Twenty eight (28) British Captains, each with a cased Regimental Colour, were drawn up on the parade, in a line. Opposite to them, at a distance of but six (6) paces, twenty-eight American Sergeants were drawn up, to receive the cased Colours. An American Ensign, still unknown, was appointed by Col. Hamilton, as Officer of the Day, to conduct the ceremony.. The Ensign ordered the two lines to advance toward eash other, for but two paces, but the British demurred.... The British were un-willing to present their Colours to Non-Commissioned Officers (NCO's). Hamilton, sitting ahorse, noticed this hesitation of the British, and ordered that the Colours all be given to the Ensign, which was accomplished. He then handed the Colours to the assembled Sergeants.

When all the ceremonial surrender work was accomplished, the British troops were conducted back to their lines, under sufficient guard. The French and American trops were directed back to their respective lines, to await the morrow.... tis must be said that we hardly knew how to act at the moment. We were so relieved, and happy...yet, New York was still under the British boot heel, and what would become of us next? Must we now needs to march back to the north, in the appraoching winter, to face the British there....?

I shall report more, as soon as I am able..... for now, the peace allows us to drink hard, and rest, to chat about the fires, and express our wonder and happiness at the current situation, to take stock, perhaps to rest a moment or two... we are victors, winners in the game, how wonderful that small word do'est to do what? We have won, tis sure, but to what end, now?

I Remain,
At Your Service,
Richard Swartwout
For, 'A Homestead Headquarters

October 15, 2006

1781, March Date, Monday, Oct. 16, Day 122

Greetings Friends and Patriots.....

The noose tightens on the British neck. Oh joy, oh joy....can it be possible? So many years of sweat and starvation, of miss-use and abuse, of frustration o'er the missed opportunity. Tis seems that now, finally, finally, we might actually have these English bastards under our boot heel....... oh the joy of it!

When last you read, we had some hot cannon shot sink some Brit ships in the York river. 3 or 4 if I remember correctly, back on the 10th. The constant drum of the cannon has made my brain numb, methinks. Then, on the 11th we started digging the diagonal trench that would bring us closer to the British lines. On the following day, we started digging a trench (dig the trench, build the redoubt) that is parrallel to the British lines. We are now but some 300 yards or so from the British defenses.

We have the British Redoubts # 9 & 10, in our sights as I write this. Tis sure to be an attack on those positions soon, certainly. We have concentrated our artillery fire on those positions these last couple of days. And the cannonnade is over wrought, going day and night, some two score and more firing all the day and night round, and more like 5 score cannon working now. The spectacular explosions of the cannons, the fire from the barrel, giving the spectre of hell to the enemy. The retorts, so loud and long, ringing about the country and the landing of the shot on the British defenses, so well wished, and guided. The British artillery response has been, as best, paltry. Methinks that our gunners have aimed quite well the round ball. Some bouncing along the ground, some landing and smashing, some exploding. Tis the birth of a new Universe, must be...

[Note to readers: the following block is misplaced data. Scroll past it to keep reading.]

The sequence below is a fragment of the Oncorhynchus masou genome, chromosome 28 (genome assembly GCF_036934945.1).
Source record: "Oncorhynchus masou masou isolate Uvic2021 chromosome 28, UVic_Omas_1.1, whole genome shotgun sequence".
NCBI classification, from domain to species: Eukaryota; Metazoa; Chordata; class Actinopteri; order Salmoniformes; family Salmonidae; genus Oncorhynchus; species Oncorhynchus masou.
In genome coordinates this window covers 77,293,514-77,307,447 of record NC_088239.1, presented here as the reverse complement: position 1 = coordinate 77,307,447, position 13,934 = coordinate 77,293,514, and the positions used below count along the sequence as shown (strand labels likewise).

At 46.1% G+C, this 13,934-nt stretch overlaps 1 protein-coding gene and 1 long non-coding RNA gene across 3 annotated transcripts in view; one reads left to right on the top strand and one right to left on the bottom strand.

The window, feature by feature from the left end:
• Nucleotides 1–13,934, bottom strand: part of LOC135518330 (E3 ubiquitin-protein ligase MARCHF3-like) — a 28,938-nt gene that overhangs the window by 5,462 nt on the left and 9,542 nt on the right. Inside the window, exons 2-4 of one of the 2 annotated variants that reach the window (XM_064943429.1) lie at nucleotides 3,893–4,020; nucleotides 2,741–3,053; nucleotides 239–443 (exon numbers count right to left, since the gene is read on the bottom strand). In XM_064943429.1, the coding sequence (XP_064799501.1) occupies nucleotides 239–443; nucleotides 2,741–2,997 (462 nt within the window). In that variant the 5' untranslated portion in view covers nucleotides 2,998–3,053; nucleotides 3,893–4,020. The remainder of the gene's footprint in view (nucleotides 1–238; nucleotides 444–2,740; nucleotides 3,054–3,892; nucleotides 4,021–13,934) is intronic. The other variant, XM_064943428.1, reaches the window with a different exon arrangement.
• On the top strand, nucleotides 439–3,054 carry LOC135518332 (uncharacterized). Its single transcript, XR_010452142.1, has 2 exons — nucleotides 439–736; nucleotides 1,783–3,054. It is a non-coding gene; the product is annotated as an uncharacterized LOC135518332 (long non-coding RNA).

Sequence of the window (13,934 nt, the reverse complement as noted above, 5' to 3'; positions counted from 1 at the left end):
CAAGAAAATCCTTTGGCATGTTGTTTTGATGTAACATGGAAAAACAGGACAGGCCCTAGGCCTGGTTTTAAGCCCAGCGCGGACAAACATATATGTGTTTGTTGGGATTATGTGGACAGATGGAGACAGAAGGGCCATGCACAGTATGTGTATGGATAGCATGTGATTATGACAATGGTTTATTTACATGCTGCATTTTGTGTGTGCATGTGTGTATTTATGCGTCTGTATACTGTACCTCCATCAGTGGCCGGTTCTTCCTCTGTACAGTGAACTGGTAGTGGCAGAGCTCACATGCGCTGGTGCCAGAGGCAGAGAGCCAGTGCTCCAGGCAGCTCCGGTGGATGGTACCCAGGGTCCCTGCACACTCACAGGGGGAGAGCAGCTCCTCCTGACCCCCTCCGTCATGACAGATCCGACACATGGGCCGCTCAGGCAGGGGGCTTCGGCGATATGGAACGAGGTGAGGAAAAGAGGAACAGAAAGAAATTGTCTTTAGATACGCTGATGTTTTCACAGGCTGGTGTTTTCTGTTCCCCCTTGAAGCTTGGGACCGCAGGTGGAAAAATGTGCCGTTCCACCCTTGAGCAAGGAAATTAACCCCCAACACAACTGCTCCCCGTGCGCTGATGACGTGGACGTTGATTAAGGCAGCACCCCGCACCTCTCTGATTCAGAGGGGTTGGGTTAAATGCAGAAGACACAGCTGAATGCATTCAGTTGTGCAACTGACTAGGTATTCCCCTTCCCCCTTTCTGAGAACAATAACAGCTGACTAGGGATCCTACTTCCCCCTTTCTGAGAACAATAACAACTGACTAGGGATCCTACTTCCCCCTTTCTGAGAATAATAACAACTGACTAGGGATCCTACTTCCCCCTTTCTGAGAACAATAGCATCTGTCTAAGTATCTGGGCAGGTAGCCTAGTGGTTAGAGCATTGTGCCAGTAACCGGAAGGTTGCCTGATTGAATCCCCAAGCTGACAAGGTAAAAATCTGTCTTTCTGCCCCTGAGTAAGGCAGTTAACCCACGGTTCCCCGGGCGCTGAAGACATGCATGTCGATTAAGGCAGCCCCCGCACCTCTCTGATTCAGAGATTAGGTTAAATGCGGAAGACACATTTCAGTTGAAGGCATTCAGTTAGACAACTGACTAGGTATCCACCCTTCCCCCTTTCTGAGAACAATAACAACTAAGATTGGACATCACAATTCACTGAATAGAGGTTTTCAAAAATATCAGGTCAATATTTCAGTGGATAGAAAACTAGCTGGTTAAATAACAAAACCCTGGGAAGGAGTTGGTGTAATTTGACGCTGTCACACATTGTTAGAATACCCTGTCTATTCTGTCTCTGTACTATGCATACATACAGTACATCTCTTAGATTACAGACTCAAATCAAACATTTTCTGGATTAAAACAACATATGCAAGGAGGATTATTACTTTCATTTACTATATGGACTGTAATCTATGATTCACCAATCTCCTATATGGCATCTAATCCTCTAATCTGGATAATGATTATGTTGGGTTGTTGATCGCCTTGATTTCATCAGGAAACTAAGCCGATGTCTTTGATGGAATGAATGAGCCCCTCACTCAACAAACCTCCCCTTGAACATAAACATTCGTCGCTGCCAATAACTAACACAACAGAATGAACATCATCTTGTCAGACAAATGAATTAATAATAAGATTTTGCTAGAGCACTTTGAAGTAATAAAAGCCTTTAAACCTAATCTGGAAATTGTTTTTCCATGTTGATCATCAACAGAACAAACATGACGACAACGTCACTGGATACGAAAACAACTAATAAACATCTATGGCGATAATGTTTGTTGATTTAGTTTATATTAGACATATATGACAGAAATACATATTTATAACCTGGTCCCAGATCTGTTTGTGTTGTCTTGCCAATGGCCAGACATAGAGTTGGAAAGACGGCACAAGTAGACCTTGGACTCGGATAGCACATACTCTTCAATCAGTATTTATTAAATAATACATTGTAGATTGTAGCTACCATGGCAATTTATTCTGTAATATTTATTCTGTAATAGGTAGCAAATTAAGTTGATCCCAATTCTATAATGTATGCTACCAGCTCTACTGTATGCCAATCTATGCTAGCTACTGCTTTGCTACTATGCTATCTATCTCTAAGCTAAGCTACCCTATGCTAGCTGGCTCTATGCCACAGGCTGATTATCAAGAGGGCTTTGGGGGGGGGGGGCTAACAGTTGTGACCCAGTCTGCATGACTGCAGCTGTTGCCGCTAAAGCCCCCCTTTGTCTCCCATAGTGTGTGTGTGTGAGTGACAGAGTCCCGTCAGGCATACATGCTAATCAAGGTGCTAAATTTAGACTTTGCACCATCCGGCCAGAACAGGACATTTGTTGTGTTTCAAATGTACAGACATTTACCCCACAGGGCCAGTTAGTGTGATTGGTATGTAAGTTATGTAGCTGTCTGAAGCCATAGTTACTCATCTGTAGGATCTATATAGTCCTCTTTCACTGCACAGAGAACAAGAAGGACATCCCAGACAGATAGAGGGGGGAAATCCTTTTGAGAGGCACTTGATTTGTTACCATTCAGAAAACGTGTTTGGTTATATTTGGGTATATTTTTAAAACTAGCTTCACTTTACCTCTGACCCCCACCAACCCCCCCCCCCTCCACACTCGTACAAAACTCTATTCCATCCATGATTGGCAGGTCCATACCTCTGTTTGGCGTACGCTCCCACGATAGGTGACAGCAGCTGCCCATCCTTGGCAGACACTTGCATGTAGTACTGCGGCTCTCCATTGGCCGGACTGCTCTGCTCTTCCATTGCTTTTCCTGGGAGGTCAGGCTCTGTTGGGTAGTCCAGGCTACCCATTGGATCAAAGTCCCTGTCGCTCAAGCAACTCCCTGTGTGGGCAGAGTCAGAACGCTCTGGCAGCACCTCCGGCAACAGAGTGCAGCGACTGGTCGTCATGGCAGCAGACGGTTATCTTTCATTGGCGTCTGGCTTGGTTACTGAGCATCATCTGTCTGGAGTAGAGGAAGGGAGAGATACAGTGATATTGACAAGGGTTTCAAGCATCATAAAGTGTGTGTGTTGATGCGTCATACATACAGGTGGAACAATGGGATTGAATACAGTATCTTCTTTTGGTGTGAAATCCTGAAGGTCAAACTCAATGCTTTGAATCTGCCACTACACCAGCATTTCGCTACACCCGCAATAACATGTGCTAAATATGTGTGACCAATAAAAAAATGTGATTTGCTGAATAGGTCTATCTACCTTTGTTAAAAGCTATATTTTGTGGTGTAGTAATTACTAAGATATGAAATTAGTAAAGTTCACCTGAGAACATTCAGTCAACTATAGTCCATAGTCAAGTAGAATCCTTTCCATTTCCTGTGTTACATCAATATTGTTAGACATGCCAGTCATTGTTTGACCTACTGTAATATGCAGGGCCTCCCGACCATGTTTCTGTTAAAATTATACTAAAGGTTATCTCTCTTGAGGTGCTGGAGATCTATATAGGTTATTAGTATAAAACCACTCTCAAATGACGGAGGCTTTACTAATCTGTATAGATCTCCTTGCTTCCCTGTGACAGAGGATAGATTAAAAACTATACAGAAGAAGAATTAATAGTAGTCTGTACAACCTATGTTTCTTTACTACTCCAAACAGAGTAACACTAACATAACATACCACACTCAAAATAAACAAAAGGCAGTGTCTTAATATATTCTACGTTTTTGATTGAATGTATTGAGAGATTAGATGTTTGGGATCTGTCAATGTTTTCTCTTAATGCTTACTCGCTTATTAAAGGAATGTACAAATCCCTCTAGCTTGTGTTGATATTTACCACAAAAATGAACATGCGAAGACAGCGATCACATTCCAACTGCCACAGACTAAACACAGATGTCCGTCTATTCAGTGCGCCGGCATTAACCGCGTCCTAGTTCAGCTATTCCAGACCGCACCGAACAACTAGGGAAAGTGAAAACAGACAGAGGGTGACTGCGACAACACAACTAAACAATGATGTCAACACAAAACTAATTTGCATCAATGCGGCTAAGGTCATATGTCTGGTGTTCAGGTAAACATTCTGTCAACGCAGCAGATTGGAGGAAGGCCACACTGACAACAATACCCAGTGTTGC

Two days ago, the assssault on the British Redoubts 9 $ 10 began in earnest. They had been shelled for two days straight, but the British were still manning them, and it looks that they are determined to hang on. After the concentrated artillery fire, a decison was made on the 14th, Oct., to begin the assault. T'was now as good a time as ever. Gen Wasington gave the command to Gen. Lafayette to make the assault, on foot, on Redoubt #10. Lafayette, we are told, asked the French conmander de Gimat to lead the assault, but we hear that Col. Alexander Hamilton protested that he should lead the assault. Washington selected Hamilton, who would lead some 400 troops against that British position.

The French Col. Deux-Ponts was selected to lead the assult on Redoubt #9, using some 400 French Grenadiers and Chasseurs. The way it worked was like this...
Saint-Simon and de Choisy began diversionary attacks on the Fusilier Redoubt and other positions, at approximately 6:30 of the Clock in the Evening, on the 14th. At about 7 of the Clock in the Evening, just a half-hour later, (tis dark now at that time, seems only days ago that it was still light at that hour), the commands of Hamilton and Deux-Ponts rang out and the men moved forward. Tis a cheer to curdle your soul that then went up on the field, the cheer of men about to die, a last shout to the Almighty....

Hamilton's target, Redoubt # 10 was reached quickly and was just as quickly over run, with few casulties. The British and Hessian defenders surrendered with not much of a fight. Must have been the constant cannon bombardment that made those defenders think twice about wanting to continue the inevitable, being so out gunned, out manned and out manuevered, no place to run, or hide.....

T'was a completely different set of circumstances at Redoubt #9. Col. Deux-Ponts's force took very heavy casualties before the Redoubt could be secured, but secured it was, finally, with the enemy again offering surrender, which was gladly accepted.

Immediately after the taking of the two Redoubts, we very quickly consolidated our positions, expecting a furious British counter-attack, but tis never came about....curious indeed. However, ole' Corny did indeed use all his remaining cannon to pound those positions o'er the next couple of days, but to no effect.